All Nightmare Long
Metallica lighten up a little on the first half of “All Nightmare Long”; a fast, but more straight-on rocker with a melody-driven chorus. The second half breaks out though – two great Hammett solos shakes things up from about five minutes in and Lars Ulrich knocks out his best beats in 20 years. The false ending is sweet too but, overall, it’s a case of the solos being worthy of a better song.
Given it was my first sample of the album when I saw them live this year, I was decidedly unimpressed with “Cyanide”. Oddly the song sounds better in the studio than it did live – more likely a case that it works in the context of the album than it did thrown out cold in the middle of a bunch of classic hits.
It sounds really good, finding a metal-groove early on, firing out a classic lyric (“Suicide, I’ve already died/It’s just the funeral I’ve been waiting for/Cyanide, living dead inside/Break this empty shell forevermore”), delivering a mid-song rest for the listener to catch their breath and then finishes you off with a punishing solo and drum assault.
The Unforgiven III
The second sequel to the classic 1991 hit “The Unforgiven” doesn’t fair quite as well as the, well, so-so first sequel. It seems stuck in second gear. Perhaps Hetfield was weighed down or distracted by the song title instead of concentrating on writing a more interesting song. Hammett attempts to liven things up with an urgent solo but the whole thing misses the mark.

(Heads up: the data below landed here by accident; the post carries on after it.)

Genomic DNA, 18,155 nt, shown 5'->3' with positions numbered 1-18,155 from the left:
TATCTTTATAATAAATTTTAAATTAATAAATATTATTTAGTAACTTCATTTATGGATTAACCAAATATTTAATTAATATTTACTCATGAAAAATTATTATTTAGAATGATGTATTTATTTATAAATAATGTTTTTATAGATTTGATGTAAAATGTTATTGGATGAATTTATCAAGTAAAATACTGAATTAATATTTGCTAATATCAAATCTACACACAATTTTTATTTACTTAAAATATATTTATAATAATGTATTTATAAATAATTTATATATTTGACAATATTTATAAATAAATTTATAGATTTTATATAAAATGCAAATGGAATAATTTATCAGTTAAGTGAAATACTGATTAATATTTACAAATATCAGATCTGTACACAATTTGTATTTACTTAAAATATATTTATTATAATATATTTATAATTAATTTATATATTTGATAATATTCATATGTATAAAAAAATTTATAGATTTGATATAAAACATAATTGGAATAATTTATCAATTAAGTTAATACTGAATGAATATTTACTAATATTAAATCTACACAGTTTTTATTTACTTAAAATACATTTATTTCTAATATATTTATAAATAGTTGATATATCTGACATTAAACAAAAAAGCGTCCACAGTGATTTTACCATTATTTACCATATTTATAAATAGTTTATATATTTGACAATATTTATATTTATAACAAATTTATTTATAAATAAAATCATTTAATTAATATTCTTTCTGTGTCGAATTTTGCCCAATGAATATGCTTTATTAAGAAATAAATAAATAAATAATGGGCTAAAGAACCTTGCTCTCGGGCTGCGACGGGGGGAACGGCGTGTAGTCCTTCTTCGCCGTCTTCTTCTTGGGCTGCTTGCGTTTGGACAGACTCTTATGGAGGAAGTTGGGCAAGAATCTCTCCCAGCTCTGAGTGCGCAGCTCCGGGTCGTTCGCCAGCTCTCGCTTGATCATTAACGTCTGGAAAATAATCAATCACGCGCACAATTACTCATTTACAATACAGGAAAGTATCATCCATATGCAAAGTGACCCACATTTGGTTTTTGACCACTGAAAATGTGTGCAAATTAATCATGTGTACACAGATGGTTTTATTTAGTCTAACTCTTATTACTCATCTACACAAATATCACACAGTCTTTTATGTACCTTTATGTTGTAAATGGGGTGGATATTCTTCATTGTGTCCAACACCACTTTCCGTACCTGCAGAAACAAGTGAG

The Judas Kiss
“When the storm has blacked your sky/Intuition crucify” … “Venom of a life insane/Bites into your fragile veins/Internalize and decimate” … “So bow down/Sell your soul to me/I will set you free/Pacify your demons”
There’s no point in writing seven or eight minute songs if you don’t have a strong arrangement and I’m not sure “The Judas Kiss” is worthy of the eight minutes it gets. I would have shaved a few minutes off in the middle, dropping the first solo. But that’s art for you … and the chorus riff is strong in fairness.
I’ve read that this is Metallica’s first instrumental since the 1980s – the last was presumably 1988’s Cliff Burton tribute, “To Live is To Die” (I didn’t pay too much attention to their 90s albums). Clocking in at 9:57 it overtakes “The Outlaw Torn” as the longest original track recorded on a Metallica album. What you get are powerful riffs and solos held together by an excellent rhythm section. Where “The Judas Kiss” struggles to fill eight minutes, “Suicide and Redemption” comfortably manages to fill ten.
The barrage of aggression never seems to end. “My Apocalypse” is the Usain Bolt of the record, pushing Team Death Magnetic towards the finishing line with a burst of breakneck adrenalin: “Crushing metal, ripping skin/Tossing body, mannequin/Spilling blood, bleeding gas/Mangle flesh, snapping spine/Dripping bloody Valentine/Shatter face, spitting glass” . It’s a fitting close to what has been a near-relentless seventy-odd minutes of metal.
This is way above my expectations. Despite the average song length being well over seven minutes, few of the tracks outstay their welcome with the exception perhaps of “The Judas Kiss” – and even that’s a decent track. “The Unforgiven III” disappoints but the bar has been set so high in the songs leading up to it that it was always going to struggle to live up to the original.
I’m not a fan of James’ lyrics – probably my grounding and preference for the political verbal of the “other” guy in Megadeth. They are never vacuous but neither are they easy to relate to. Frequent use of onomatopoeia and agressive visual imagery can get exhausting and that’s the case here. But it’s a far cry from “Down on the sun, down and no fun/Down and out, where the hell ya been” or “Tick tick tick tock” …